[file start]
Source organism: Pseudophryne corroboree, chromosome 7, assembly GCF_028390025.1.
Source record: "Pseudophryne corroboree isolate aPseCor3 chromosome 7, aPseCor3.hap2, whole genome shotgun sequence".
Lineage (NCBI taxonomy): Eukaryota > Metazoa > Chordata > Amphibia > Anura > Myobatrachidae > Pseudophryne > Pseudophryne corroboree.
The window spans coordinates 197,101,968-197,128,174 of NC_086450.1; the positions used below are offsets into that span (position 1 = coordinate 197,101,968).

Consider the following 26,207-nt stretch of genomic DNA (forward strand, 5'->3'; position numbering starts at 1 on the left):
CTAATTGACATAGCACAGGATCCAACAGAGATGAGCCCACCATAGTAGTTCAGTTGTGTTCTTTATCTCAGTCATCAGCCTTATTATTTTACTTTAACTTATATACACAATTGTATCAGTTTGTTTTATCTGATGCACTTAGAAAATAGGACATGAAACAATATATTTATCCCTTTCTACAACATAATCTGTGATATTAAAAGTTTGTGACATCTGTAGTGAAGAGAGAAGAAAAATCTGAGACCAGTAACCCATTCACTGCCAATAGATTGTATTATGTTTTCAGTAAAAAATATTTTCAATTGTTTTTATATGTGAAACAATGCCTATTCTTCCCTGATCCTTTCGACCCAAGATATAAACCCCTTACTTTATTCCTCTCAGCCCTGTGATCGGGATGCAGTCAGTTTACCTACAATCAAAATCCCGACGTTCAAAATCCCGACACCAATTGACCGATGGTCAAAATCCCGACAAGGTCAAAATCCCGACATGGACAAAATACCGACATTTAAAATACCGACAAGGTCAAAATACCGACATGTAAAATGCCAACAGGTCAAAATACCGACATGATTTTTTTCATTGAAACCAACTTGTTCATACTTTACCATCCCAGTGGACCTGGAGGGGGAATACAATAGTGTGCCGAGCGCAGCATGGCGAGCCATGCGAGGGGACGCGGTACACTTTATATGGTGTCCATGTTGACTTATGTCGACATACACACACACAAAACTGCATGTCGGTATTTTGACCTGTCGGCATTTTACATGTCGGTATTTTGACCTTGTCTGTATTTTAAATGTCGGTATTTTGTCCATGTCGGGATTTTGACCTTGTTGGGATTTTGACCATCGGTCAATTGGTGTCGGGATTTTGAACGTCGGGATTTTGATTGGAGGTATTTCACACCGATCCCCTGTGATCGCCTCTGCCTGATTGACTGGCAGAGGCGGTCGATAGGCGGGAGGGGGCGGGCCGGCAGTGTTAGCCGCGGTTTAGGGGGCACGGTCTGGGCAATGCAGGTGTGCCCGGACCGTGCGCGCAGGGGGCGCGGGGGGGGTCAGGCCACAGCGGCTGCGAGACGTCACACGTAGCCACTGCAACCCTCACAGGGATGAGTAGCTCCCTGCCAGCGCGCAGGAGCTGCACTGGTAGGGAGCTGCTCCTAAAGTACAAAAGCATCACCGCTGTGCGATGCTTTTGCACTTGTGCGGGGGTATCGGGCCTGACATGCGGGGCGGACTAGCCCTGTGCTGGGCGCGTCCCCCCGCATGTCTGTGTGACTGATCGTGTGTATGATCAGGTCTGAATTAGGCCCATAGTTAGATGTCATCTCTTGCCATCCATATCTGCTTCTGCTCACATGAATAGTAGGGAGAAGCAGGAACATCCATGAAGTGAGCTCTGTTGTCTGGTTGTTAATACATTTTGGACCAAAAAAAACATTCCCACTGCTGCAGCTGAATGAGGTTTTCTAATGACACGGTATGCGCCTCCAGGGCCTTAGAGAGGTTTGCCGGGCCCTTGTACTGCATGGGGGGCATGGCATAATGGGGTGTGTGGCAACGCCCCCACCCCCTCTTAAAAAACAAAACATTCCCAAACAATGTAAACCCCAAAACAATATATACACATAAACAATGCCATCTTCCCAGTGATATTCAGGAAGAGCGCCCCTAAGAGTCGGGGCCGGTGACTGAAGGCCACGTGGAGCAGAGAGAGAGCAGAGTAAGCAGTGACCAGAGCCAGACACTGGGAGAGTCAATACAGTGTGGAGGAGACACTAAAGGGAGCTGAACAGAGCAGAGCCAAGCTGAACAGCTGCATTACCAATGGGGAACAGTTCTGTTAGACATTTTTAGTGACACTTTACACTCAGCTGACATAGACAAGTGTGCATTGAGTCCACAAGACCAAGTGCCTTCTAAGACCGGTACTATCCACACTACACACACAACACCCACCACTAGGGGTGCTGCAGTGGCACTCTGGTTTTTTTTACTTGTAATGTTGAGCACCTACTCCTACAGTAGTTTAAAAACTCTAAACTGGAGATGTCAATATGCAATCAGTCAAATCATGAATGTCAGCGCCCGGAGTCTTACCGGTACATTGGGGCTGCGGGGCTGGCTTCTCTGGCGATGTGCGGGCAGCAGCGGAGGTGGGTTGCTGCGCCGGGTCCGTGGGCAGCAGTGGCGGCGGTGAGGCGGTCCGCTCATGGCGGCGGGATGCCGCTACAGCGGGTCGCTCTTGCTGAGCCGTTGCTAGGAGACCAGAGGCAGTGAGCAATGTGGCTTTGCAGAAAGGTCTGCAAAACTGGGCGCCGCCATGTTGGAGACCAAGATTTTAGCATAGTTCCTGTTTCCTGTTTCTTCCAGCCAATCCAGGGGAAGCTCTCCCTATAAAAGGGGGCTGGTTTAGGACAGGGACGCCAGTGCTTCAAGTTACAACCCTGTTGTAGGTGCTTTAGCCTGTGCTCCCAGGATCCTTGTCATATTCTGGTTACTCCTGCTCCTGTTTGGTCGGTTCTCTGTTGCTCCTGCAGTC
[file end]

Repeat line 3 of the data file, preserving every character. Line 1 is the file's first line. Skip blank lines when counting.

Lineage (NCBI taxonomy): Eukaryota > Metazoa > Chordata > Amphibia > Anura > Myobatrachidae > Pseudophryne > Pseudophryne corroboree.